Please keep that in mind when you play the results of the projects. Some students have already signaled that they will agree to release their games to the public (more on that later), while some others are still a little hesitant as they fear the opinions of the pros.
I have received some more project updates yesterday shortly before midnight which I have not yet uploaded to the gallery. I will do so later today, so if you are interested, check back.
Figures, I just noticed that the math does not add up.
It is 40 hours of classroom presence and 140 hours of project work at home.
Sorry for that. I have been grading more than 300 exam papers of my other lectures for the past 14 days (well, rather days and nights), and looking at the same mistakes and miscalculations over and over again seems to have been contagious...
So, now that I realized that each student has +20 hours, of course that changes everything, and the grading will be much more severe now ;-)
while some others are still a little hesitant as they fear the opinions of the pros
Yep - that will probably happen [the judgment and opinion of others] - to all of us. Any released software gets sooner or later "reviewed" by a guy who knows so much more (or thinks he does) and comments are more often than not "not friendly".
Bottom line - (at least for me personally) - I create software because I like programming and most of the time I like the endproduct of what I do. One must be able to ignore other peoples opinion and be emotionaly "detached". Sure it is nice if other people like the stuff I do, but there are always others who don't. And the people who voice their opinion are often the not so nice ones.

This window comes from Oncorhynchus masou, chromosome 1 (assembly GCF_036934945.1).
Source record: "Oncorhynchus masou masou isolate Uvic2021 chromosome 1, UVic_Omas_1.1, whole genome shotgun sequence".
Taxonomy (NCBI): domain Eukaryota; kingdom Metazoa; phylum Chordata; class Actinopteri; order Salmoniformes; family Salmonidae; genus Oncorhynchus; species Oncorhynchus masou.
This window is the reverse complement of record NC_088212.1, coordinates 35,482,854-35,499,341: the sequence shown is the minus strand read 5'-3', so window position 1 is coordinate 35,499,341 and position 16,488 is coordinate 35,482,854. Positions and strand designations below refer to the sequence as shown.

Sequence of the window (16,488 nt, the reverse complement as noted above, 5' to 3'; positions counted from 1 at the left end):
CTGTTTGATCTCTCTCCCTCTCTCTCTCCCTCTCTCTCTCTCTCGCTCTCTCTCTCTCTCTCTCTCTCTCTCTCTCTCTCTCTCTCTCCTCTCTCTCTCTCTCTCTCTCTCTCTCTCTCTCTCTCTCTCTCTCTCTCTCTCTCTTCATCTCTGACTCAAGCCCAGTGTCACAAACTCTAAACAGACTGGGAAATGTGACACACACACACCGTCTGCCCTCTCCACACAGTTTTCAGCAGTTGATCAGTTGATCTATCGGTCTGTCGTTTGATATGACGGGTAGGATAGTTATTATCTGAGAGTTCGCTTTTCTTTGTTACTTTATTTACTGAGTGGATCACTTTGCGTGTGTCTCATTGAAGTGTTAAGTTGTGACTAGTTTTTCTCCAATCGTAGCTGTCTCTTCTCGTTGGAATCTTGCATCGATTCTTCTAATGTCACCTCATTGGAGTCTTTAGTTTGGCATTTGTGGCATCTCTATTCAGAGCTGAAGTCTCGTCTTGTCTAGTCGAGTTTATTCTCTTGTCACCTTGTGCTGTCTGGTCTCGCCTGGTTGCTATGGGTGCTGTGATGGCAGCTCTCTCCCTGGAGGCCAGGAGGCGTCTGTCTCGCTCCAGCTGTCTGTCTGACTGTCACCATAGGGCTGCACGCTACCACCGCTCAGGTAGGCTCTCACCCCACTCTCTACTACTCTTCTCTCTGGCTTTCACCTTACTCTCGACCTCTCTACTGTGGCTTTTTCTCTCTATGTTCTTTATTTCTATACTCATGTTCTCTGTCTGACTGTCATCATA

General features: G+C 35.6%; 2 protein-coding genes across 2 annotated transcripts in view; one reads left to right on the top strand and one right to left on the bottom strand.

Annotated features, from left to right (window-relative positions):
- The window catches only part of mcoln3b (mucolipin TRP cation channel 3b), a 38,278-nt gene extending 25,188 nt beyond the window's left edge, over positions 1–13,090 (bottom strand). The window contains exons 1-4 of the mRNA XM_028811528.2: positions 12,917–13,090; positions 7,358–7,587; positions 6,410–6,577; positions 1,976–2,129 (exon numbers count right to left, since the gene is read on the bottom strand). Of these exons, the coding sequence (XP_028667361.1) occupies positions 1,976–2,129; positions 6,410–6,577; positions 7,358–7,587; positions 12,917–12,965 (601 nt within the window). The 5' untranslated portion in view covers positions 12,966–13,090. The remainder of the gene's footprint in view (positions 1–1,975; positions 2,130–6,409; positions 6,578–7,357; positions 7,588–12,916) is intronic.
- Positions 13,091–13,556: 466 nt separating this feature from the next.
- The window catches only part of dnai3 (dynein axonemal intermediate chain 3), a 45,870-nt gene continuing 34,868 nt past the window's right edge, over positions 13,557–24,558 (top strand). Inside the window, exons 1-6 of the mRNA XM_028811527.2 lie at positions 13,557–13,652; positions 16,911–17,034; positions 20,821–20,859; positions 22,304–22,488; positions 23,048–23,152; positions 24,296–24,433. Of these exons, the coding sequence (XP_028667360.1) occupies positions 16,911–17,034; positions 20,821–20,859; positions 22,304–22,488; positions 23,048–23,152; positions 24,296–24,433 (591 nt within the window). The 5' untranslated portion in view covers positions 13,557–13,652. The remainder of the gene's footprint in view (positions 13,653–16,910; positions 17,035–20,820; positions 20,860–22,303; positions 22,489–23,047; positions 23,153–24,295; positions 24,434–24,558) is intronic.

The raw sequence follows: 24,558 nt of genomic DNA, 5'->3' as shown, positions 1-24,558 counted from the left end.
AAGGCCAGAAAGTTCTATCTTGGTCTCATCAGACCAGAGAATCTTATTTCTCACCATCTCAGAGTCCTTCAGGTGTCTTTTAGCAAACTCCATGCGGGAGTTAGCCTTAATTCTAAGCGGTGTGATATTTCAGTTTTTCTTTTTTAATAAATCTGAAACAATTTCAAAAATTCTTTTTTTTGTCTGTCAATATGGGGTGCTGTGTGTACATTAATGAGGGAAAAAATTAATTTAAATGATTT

I for one would love some fresh blood in the vectrex community - especially people who still make mistakes, they have the greatest ability to learn and discover new ways, and for the forum - initiate some inspiring discussions.
In any course I would expect the typical cycles of learning and experiencing implementation exercises and evaluations by both the instructor and your peers. Other soft skills such as building up a thicker skin, and interacting with the public, might be a good additional bit of experience and learning for the course. I think we have an good set of platform enthusiasts who can provide critiques in a supportive, if not positive, manner.
Of the people I have reached out to at least one person has responded with an interim release. I was happy and look at their game and provide feedback. I would certainly welcome the opportunity to give feedback on the work of others in your course.
I definitely echo Malban's sentiment of welcoming more Vectrex developers. Even if only for a single project.
Last Edit: Jul 27, 2016 20:57:32 GMT -5 by VECTREXER
Of course I myself am also very much interested in your thoughts on the student’s projects and on the course itself, so feel free to contact me any time and send me your honest opinions. Whatever your feedback is, it will not have a negative influence on my grading of the projects. Positive feedback will certainly be taken into account ;-)
An addendum to my last post: I just had a closer look at the recent updates of the Vectrex project gallery and found that there are first binaries of Space Assault and Traffic Race. This allows for testing and playing - great! And there are even overlays graphics that can be included in ParaJVE. Thank you very much to the students for providing their results! I'll send some feedback for Traffic Race, tonight.